Tampa Rays

With the first overall pick in 2007 the Rays took lefty David Price. Price has shown signs of being a great pitcher, he just hasn’t become what scouts think he will be. David has the potential to become an ace and that potential may be realized soon. Second round pick Will Kline struggled and suffered injuries early on, he hasn’t pitched in a professional game since 2007. Nick Barnese was picked up in the 3rd round. He has had very good potential, but injuries have impacted his rise to the Majors. Nick is currently on the DL in Double-A.

The gold in this draft was lefty Matt Moore. Picked up in the 8th round, the high school pitcher was honed into a potential ace in the minors. He’s struggling in his rookie season, but he has the stuff to turn things around eventually and become dominant.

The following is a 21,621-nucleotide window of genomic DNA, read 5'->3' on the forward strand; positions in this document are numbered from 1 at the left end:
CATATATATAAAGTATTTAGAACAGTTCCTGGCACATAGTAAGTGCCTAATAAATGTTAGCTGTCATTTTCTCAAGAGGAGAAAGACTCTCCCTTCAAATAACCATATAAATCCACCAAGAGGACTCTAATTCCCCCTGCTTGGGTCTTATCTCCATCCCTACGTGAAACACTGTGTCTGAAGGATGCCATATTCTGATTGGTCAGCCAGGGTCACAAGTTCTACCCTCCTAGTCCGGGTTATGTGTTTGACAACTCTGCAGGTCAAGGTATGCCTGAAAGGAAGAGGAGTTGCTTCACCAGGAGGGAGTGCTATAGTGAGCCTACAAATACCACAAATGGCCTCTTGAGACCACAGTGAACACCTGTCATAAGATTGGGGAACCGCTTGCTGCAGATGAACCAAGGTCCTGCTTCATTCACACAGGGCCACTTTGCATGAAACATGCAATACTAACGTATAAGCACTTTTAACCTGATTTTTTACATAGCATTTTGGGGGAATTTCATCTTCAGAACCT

Toronto Blue Jays   

After having only one pick in the first three rounds in 2006, the Jays five in the first round of 2007 alone and eight in the first three rounds overall. The first selection was compensation from the Texas Rangers for the signing of Frank Catalanotto. It was spent on third baseman Kevin Ahrens. Ahrens has never made it past Single-A and has never carried a good average or the power associated with a corner infielder. J.P. Arencibia was also taken before the supplemental round. He’s of course playing in the Majors with an all-or-nothing style bat. Impressive power, but he has Travis d’Arnaud coming on fast behind him. The supplemental round saw picks of lefty Brett Cecil, shortstop Justin Jackson, and righty Trystan Magnuson. Cecil is an innings eater that has bounced between Toronto and Las Vegas the past three seasons. He may find himself as trade bait soon. Jackson, like Ahrens hasn’t panned out and is unlikely to do so. Magnuson pitched well enough in relief in the minors to get a cup-of-coffee in the Majors in 2011, but has yet to find success in 2012.